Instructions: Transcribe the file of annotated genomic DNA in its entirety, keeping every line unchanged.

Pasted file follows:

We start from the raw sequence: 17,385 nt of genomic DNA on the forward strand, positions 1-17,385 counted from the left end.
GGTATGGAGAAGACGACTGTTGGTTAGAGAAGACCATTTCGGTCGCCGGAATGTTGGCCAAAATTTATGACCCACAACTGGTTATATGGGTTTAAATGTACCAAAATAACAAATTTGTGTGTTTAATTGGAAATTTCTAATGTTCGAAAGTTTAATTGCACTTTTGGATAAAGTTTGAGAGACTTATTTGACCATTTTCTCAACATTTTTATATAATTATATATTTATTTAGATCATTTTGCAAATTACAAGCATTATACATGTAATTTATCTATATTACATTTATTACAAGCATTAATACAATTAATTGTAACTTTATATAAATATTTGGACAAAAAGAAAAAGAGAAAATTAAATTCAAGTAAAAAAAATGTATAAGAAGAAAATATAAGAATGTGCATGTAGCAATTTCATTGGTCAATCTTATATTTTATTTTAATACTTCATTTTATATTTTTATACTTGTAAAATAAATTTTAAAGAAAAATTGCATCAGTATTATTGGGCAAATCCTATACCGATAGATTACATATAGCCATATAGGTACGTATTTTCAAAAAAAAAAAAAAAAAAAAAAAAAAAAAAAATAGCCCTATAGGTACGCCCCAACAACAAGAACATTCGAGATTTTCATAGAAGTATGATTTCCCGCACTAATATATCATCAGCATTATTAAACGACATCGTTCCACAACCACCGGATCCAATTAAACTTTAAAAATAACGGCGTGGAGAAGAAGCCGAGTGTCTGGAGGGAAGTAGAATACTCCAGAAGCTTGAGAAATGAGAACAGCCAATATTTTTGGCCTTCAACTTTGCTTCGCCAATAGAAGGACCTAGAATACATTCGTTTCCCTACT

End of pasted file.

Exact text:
We start from the raw sequence: 17,385 nt of genomic DNA on the forward strand, positions 1-17,385 counted from the left end.
GGTATGGAGAAGACGACTGTTGGTTAGAGAAGACCATTTCGGTCGCCGGAATGTTGGCCAAAATTTATGACCCACAACTGGTTATATGGGTTTAAATGTACCAAAATAACAAATTTGTGTGTTTAATTGGAAATTTCTAATGTTCGAAAGTTTAATTGCACTTTTGGATAAAGTTTGAGAGACTTATTTGACCATTTTCTCAACATTTTTATATAATTATATATTTATTTAGATCATTTTGCAAATTACAAGCATTATACATGTAATTTATCTATATTACATTTATTACAAGCATTAATACAATTAATTGTAACTTTATATAAATATTTGGACAAAAAGAAAAAGAGAAAATTAAATTCAAGTAAAAAAAATGTATAAGAAGAAAATATAAGAATGTGCATGTAGCAATTTCATTGGTCAATCTTATATTTTATTTTAATACTTCATTTTATATTTTTATACTTGTAAAATAAATTTTAAAGAAAAATTGCATCAGTATTATTGGGCAAATCCTATACCGATAGATTACATATAGCCATATAGGTACGTATTTTCAAAAAAAAAAAAAAAAAAAAAAAAAAAAAAAATAGCCCTATAGGTACGCCCCAACAACAAGAACATTCGAGATTTTCATAGAAGTATGATTTCCCGCACTAATATATCATCAGCATTATTAAACGACATCGTTCCACAACCACCGGATCCAATTAAACTTTAAAAATAACGGCGTGGAGAAGAAGCCGAGTGTCTGGAGGGAAGTAGAATACTCCAGAAGCTTGAGAAATGAGAACAGCCAATATTTTTGGCCTTCAACTTTGCTTCGCCAATAGAAGGACCTAGAATACATTCGTTTCCCTACT